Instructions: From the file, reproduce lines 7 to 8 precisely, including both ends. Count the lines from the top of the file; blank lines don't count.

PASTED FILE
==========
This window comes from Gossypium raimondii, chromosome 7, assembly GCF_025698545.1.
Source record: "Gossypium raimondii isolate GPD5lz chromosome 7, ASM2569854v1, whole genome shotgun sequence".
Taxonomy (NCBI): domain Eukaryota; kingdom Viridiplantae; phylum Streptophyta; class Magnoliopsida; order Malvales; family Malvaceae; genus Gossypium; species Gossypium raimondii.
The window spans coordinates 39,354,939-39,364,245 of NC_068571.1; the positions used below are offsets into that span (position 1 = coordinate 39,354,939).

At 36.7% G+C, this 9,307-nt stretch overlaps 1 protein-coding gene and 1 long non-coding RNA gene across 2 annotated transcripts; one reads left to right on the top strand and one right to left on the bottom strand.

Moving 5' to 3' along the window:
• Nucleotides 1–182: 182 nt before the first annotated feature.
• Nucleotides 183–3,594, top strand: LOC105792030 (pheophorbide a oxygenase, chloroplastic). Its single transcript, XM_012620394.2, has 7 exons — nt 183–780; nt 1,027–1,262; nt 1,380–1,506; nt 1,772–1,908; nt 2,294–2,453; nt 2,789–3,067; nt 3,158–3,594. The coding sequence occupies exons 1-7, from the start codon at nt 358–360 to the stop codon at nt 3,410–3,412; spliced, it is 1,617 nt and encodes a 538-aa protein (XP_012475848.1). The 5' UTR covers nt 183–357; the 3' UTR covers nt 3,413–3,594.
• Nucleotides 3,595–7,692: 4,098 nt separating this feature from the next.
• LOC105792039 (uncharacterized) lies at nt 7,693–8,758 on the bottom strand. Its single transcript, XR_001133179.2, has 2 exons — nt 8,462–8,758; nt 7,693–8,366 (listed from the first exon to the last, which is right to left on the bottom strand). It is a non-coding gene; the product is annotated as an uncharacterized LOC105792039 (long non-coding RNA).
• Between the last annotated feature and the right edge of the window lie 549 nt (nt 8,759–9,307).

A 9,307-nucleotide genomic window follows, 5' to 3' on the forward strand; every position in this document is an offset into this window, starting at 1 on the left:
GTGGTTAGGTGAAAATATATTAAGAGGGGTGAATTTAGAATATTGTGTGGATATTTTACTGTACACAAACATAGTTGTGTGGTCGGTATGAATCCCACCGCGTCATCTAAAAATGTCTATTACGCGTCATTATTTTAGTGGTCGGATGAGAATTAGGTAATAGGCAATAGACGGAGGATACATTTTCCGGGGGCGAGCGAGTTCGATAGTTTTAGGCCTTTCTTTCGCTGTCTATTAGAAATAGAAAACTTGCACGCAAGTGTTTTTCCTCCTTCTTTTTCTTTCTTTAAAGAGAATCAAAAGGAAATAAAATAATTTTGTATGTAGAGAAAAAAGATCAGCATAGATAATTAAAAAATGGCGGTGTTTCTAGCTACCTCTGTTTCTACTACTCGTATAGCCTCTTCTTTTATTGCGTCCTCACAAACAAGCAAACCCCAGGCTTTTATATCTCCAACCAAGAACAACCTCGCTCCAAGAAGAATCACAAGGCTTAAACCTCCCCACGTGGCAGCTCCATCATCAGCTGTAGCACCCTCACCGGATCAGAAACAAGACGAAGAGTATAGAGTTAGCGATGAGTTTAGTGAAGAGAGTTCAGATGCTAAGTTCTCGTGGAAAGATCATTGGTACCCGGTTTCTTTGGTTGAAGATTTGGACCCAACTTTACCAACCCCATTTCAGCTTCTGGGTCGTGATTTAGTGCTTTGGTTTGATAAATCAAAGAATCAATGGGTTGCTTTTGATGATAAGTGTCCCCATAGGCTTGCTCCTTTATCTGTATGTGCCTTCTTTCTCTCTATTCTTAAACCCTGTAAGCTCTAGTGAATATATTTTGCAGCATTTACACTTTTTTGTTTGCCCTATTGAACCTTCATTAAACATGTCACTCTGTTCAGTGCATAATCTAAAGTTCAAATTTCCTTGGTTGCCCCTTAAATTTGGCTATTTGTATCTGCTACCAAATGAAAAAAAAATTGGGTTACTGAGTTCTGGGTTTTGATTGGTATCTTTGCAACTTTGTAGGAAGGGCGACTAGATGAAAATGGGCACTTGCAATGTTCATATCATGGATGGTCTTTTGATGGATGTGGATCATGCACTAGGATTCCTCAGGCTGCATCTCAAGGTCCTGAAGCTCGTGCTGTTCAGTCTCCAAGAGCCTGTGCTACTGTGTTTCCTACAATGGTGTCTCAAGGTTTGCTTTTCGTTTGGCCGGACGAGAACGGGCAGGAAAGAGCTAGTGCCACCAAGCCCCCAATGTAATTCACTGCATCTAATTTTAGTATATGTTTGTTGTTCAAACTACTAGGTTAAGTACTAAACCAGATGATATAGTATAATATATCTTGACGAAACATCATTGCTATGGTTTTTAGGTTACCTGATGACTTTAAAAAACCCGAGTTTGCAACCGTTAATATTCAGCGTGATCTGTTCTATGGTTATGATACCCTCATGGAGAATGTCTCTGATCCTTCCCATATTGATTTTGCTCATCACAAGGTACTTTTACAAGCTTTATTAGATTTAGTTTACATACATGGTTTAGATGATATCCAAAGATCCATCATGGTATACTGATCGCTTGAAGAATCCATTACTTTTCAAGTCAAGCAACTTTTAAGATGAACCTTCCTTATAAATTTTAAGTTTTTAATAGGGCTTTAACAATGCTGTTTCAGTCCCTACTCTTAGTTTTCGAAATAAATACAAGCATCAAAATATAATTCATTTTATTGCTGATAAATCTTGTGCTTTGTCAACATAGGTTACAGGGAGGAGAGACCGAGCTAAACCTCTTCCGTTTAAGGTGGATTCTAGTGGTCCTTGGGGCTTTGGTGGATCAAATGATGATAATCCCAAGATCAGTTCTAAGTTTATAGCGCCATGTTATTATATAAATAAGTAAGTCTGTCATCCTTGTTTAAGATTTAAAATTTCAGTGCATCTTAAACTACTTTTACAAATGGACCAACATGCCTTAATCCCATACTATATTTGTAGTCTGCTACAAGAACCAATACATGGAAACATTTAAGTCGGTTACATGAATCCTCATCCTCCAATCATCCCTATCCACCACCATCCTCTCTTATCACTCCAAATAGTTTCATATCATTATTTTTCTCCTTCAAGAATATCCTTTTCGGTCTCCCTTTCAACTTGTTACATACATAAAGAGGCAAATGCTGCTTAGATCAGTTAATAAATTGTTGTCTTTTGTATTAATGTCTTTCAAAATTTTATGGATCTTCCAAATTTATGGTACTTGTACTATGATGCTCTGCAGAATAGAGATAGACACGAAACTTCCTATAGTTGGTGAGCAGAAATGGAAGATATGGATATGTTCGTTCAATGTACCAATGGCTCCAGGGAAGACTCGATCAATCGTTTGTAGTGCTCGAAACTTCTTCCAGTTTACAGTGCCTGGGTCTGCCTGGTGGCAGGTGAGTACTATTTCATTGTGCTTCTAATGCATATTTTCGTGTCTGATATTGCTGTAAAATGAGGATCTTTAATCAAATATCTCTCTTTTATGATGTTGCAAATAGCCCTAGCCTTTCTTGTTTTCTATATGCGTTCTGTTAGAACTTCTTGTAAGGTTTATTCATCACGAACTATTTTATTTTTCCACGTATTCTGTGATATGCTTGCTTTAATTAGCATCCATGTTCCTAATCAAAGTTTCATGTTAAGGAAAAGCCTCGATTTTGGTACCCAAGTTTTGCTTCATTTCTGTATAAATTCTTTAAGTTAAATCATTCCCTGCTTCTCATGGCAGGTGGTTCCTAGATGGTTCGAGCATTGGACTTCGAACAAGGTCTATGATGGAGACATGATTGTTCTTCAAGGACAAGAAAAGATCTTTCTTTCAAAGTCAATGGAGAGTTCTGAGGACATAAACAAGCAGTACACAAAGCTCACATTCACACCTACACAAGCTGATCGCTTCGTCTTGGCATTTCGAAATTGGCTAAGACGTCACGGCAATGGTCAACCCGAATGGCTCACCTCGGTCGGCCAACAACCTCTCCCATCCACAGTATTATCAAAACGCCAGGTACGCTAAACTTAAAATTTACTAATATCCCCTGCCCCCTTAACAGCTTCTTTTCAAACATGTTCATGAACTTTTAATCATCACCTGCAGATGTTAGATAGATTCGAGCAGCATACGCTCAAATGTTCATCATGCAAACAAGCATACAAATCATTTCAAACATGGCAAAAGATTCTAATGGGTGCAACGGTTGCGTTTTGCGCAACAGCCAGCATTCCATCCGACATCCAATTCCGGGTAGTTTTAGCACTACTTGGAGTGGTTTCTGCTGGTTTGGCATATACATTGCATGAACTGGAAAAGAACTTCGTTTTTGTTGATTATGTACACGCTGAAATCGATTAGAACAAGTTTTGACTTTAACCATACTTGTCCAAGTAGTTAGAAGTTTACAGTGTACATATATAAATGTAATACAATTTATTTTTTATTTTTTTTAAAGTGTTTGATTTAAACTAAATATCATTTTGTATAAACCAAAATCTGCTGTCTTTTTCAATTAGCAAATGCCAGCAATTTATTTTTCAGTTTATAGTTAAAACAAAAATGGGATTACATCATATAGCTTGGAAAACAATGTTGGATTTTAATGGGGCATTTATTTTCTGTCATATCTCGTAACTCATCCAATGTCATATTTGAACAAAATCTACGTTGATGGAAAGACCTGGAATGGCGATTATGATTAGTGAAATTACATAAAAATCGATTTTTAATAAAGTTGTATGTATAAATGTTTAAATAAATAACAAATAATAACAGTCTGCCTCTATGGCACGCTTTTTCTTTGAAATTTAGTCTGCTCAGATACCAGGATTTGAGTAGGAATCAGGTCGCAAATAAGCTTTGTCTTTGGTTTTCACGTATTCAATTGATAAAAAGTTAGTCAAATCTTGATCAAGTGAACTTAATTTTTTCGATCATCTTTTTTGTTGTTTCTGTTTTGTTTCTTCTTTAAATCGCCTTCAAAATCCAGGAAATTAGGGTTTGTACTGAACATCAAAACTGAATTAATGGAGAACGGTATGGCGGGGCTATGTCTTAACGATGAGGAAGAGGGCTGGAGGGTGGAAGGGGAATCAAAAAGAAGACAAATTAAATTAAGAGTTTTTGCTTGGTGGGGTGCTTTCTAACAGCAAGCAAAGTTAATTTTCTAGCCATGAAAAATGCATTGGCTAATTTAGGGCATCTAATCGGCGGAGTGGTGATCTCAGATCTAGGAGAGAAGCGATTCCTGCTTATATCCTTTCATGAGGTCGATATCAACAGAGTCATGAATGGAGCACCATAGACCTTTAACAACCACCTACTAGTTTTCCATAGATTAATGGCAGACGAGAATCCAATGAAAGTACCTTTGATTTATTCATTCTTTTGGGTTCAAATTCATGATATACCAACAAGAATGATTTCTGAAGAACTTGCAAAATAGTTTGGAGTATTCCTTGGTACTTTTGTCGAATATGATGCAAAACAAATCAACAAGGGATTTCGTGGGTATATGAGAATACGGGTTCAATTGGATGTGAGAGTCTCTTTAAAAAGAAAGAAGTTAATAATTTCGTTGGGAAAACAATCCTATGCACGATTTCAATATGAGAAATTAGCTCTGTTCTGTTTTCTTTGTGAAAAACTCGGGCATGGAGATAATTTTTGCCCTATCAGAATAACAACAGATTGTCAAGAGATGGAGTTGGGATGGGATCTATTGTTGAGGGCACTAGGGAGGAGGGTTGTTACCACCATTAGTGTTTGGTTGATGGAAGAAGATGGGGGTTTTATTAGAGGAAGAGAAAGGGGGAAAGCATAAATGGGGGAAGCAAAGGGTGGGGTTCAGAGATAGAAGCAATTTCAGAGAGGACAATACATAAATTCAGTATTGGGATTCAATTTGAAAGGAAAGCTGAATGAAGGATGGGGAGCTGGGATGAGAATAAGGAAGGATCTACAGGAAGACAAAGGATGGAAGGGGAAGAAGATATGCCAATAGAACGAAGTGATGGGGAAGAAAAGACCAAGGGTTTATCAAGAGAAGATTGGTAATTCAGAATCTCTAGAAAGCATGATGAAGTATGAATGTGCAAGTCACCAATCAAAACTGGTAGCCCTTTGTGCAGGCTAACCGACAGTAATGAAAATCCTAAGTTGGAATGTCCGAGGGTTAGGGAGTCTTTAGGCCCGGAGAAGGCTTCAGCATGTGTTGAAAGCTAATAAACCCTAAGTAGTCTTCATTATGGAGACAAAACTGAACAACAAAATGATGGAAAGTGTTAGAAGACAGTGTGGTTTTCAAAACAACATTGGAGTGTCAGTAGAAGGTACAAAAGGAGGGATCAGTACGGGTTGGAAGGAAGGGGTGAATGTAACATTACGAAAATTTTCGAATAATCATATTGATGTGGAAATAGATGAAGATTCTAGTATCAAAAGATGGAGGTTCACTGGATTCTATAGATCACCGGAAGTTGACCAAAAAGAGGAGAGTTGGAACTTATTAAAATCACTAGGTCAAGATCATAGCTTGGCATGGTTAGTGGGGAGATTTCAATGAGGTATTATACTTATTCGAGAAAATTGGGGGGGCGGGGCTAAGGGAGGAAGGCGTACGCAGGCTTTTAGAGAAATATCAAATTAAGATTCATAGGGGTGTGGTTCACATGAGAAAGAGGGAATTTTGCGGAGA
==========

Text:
• Nucleotides 1–182: 182 nt before the first annotated feature.
• Nucleotides 183–3,594, top strand: LOC105792030 (pheophorbide a oxygenase, chloroplastic). Its single transcript, XM_012620394.2, has 7 exons — nt 183–780; nt 1,027–1,262; nt 1,380–1,506; nt 1,772–1,908; nt 2,294–2,453; nt 2,789–3,067; nt 3,158–3,594. The coding sequence occupies exons 1-7, from the start codon at nt 358–360 to the stop codon at nt 3,410–3,412; spliced, it is 1,617 nt and encodes a 538-aa protein (XP_012475848.1). The 5' UTR covers nt 183–357; the 3' UTR covers nt 3,413–3,594.